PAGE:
Technology is at the heart of contemporary geopolitics, shaping global alignments and defining the contours of global engagements.
Frontier technologies, in particular, are inducing a rapid Fourth Industrial Revolution led by emerging technologies such as Artificial Intelligence (AI), blockchain and 5G. The economic potential of frontier technologies has been assessed as transformational in its impact on states globally. States are looking to an integrated scheme of frontier technologies where advancements in one sector could lead to breakthroughs in another.
Among such leading technologies, 5G is expected to touch $13 trillion in global economic value and create 22 million jobs by 2035, and AI is expected to add over $15 trillion to the global economy by the year 2030. The geopolitics of the next few decades is likely to be shaped by the technological competition between two axes of power—China on the one hand and a US-led coalition on the other. In this, both US’ trans-Atlantic partners in Europe and its Indo-Pacific partners like Australia, India, South Korea, and Japan could play decisive roles.
The emergent geopolitics would also likely shape economics and politics in equal measure and lead to strategic re-assessments. In particular, China’s high-tech innovation and advancements in areas like AI, Big Data, 5G, nanotechnology, biotechnology, robotics, IoT, and quantum computing have the potential to realign the balance of power and balance of influence in a future global order.
These technological advancements by China form part of its revolution in high-tech sectors that it seeks through its ‘Made in China 2025’ programme, geared towards achieving an advanced industrial base, a smooth supply chain, and integrated by better coordination between the two. For other industrial nations reliant on the existing mechanisms of industrial manufacturing and supply chain—led by the US—China’s call for a tech-overhaul is not just a wake-up call but also a destabilising factor that has a threat potential.
In the Indo-Pacific, this realisation among nations is already strengthening cooperation. The Indo-Pacific strategy of the Biden Administration lays down a plan for an Indo-Pacific Economic Framework (IPEF) that seeks to promote elevated trade standards, governance of the digital economy, bolster security and resilience of supply-chains, usher investments in transparent, highstandards infrastructure, and build digital connectivity.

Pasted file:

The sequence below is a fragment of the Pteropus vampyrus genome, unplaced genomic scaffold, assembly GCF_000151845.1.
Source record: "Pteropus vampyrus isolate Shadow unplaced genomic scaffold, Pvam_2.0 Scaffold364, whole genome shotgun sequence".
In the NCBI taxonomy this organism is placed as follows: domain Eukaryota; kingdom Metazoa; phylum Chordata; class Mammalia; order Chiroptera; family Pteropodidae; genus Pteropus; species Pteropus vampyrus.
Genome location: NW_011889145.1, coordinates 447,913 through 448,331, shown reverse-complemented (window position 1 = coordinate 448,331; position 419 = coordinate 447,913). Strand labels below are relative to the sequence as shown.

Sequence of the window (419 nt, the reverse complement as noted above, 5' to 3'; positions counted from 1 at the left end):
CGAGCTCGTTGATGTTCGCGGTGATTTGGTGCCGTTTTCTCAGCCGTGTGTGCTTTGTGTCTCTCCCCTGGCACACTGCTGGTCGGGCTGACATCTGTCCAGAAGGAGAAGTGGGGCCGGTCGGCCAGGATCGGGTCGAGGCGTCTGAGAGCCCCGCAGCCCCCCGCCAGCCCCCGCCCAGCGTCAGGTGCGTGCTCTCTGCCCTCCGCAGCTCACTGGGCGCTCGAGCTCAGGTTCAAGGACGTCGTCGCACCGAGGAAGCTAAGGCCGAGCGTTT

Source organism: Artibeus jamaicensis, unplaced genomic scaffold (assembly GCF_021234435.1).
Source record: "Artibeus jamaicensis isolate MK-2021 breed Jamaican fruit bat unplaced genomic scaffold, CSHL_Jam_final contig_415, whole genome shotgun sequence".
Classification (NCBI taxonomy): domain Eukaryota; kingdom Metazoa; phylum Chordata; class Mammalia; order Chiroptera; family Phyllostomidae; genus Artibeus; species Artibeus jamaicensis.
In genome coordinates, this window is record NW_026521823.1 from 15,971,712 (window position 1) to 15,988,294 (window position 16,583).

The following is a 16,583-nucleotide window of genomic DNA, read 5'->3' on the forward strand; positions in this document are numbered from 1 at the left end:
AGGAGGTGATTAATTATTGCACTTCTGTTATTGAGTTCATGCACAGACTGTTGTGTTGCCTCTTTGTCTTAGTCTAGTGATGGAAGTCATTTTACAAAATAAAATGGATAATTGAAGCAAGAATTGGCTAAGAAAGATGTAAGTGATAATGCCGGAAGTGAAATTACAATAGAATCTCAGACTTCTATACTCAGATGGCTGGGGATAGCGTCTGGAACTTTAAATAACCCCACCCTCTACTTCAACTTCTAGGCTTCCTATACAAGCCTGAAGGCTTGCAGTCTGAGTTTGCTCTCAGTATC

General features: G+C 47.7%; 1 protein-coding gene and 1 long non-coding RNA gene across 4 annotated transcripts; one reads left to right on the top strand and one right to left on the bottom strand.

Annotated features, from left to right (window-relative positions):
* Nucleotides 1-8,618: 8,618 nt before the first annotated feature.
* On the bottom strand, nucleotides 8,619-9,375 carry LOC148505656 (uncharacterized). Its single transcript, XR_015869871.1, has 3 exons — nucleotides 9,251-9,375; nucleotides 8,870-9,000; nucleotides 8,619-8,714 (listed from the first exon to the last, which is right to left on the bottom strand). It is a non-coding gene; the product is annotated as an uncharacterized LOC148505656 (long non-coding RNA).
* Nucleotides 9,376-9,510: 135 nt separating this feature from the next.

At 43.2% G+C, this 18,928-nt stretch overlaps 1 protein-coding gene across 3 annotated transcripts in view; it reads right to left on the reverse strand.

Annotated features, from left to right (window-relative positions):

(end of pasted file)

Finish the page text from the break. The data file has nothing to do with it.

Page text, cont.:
The IPEF seeks to bind regional democracies with a common arc of purpose and leverages technology to do that. From a geopolitical perspective, it intends to present a counter strategic framework to China’s Belt and Road Initiative.
The Quad is leading a cooperative agenda among the Indo-Pacific democracies on emerging technologies. Its leaders have agreed to establish a Critical and Emerging Technology Working Group to facilitate cooperation to ensure that technology standards are governed by shared interests and values.
Frontier technologies have underscored the importance of integration of various sectors of an economy under an overarching framework of technology—extending from availing resources to exports through supply chains.
For democracies of the future, internally this has signalled a call for increasing alignment between various sectors in future economies like health, climate change, and trade. Externally, it has meant aligning their production bases with external supply chains as well as preventing disruptions in supply chains. Both these efforts are themselves integrated and could thrive under cooperative democratic efforts between states.
Leveraging of technology could be the single most important factor in effecting this order but also reshaping the geopolitical landscape of the IndoPacific by countries on two sides of the power axes in the region.